Not really, IF you are systematic about it. You first have to decide if you are going to sum up the voltage gains or the voltage drops as you go around the circuit. You then have to decide if your "currents" represent charge flow or carrier flow. If it represents charge flow, then it is a true current and if you pass through a resistor in the direction of charge flow you always drop in voltage by an amount that is equal to I*R. If you are using carrier flow, then your "current" may not represent a true current, which is CHARGE per unit TIME. If your carriers are electrons, then they are negatively charged and you have to account for the fact that the true current is the negative of the carrier current. This is done by noting that if you pass through a resistor in the direction of carrier flow, you gain in voltage an amount that is equal to I*R or, putting it another way, you still drop in voltage by and amount that is equal to the charge current times the resistance, but the charge current is -I and so you drop by -I*R. In either case, as you go through a voltage source you drop in voltage if you are going from the positive to the negative terminal and gain in voltage is you are going the other way. In this problem, whoever set up the solution has chosen to use carrier flow and to sum up the voltage drops as you go around the loop in the direction of the loop flow. So: Mesh I1: 24V + (-I3+I2)R4 + (-I3-I1)R1 = 0 24V - I3(R1+R4) + I2(R4) - I1(R1) = 0 - I1(R1) + I2(R4) - I3(R1+R4) = -24V - I1(150Ω) + I2(300Ω) - I3(450Ω) = -24V IF a uniform direction had been chosen for all of the mesh currents, then the three mesh equations can be written down by inspections. Using charge flow (a.k.a., conventional current), each equation will have a coefficient for each mesh current that is the sum of the resistors that that current flows through that are in common with the mesh. The mesh current in question will be positive and the bordering currents will be negative. That's the left hand side. The right hand side will then be the sum of the voltage gains due to the sources. Hence, for mesh currents going counterclockwise, written by inspection: + I1(300Ω) - I2(100Ω) - I3(150Ω) = 0 - I1(100Ω) + I2(650Ω) - I3(300Ω) = 0 - I1(150Ω) - I2(300Ω) + I3(450Ω) = -24V A couple of easy checks can then be made. First, the coefficients are symmetric about the diagonal. If they aren't, then something is wrong. Second, the diagonal coefficients will count every resistor exactly twice unless the resistor is on the periphery, so the total of all the resistors in the circuit should come to 50%*(total of diagonal coefficients+total of periphery resistors). In this case, thats 50%(1400Ω+300Ω)=850Ω, which indeed is the sum of the resistors in the circuit. Another way of saying this is that the sum of the peripheral resistances must be equal to the sum of the diagonal coefficients minus the sum of all of the off-diagonal coefficients, which it is.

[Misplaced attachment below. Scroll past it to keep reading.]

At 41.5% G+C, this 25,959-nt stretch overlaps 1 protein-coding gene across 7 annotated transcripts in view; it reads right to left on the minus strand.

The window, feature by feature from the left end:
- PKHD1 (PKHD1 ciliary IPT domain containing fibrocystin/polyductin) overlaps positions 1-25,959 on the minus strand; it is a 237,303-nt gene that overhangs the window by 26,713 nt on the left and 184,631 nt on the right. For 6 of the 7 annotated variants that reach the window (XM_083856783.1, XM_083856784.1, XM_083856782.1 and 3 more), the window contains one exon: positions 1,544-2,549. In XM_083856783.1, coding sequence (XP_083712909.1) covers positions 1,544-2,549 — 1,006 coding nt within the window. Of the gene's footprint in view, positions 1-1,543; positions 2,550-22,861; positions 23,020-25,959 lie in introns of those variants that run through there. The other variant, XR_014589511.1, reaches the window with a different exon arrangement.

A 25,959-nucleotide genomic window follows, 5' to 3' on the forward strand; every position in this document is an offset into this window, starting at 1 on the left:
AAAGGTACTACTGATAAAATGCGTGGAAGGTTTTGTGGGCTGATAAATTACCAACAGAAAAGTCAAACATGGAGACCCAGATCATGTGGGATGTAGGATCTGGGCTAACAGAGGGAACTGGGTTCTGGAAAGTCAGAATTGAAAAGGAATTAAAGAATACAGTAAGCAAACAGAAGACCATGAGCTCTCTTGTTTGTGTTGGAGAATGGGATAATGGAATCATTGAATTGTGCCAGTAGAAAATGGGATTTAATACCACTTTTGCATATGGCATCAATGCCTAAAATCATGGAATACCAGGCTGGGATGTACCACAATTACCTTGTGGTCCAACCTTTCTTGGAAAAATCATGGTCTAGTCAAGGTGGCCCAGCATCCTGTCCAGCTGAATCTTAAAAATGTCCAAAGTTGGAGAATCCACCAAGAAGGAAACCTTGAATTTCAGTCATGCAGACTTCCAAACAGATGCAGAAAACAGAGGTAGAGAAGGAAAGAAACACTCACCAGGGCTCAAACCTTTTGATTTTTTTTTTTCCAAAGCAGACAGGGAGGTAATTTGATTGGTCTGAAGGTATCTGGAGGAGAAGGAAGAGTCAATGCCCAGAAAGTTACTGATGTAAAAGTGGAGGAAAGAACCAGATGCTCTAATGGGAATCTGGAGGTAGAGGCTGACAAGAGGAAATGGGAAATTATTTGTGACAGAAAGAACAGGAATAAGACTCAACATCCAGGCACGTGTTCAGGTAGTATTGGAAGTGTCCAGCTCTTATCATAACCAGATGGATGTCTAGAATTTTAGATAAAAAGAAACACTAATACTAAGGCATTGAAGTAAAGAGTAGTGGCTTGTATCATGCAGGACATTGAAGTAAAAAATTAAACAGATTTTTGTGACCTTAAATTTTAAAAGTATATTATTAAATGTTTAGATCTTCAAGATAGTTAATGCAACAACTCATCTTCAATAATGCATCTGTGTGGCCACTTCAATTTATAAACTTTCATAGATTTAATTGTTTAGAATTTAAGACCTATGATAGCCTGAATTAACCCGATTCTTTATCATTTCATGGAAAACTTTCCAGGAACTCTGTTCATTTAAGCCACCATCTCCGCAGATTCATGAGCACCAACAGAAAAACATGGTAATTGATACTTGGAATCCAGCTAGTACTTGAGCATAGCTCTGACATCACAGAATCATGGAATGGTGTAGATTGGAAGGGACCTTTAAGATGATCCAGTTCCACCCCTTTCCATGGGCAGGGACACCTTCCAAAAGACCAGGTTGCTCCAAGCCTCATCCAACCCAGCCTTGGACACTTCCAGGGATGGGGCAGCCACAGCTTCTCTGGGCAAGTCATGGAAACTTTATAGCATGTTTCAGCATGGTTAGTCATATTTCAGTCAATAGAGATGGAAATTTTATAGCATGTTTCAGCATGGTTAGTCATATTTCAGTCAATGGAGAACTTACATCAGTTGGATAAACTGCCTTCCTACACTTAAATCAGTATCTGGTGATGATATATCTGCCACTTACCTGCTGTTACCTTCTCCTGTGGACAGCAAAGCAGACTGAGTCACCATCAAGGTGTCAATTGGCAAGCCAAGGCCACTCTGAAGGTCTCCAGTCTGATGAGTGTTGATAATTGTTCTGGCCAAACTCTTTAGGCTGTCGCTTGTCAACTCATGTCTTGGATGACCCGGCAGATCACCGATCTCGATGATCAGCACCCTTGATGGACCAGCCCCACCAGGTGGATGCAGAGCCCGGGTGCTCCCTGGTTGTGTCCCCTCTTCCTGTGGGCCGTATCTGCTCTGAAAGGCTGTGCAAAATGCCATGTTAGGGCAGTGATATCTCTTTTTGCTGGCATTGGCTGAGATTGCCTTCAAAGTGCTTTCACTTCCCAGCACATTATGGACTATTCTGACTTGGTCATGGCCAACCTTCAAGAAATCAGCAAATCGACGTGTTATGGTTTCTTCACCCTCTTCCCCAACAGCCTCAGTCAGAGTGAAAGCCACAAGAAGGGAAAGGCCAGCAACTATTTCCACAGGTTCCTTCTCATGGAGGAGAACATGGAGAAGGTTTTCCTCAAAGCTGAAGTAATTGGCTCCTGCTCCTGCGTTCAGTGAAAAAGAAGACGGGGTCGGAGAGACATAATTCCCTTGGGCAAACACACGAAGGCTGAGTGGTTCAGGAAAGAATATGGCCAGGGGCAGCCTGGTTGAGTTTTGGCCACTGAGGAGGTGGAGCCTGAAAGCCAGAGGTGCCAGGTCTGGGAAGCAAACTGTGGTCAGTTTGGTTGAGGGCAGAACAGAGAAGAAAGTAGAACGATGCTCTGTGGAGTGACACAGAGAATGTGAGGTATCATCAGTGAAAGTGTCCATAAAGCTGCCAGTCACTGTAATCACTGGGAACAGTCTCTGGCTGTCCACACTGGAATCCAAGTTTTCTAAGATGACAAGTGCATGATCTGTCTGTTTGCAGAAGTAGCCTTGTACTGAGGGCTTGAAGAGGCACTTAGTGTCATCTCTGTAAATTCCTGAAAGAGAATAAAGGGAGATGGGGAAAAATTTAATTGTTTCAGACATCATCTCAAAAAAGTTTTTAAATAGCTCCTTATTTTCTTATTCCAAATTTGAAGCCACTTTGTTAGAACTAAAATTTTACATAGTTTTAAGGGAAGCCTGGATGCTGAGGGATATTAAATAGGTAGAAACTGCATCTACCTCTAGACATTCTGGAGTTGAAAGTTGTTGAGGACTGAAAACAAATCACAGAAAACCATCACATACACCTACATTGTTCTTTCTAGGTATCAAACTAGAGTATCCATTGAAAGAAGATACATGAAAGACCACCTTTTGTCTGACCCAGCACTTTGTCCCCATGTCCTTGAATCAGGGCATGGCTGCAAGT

This is really helping but I don't know why? Every time I choose loops counter clockwise I get the right answer. Thanks WBahn.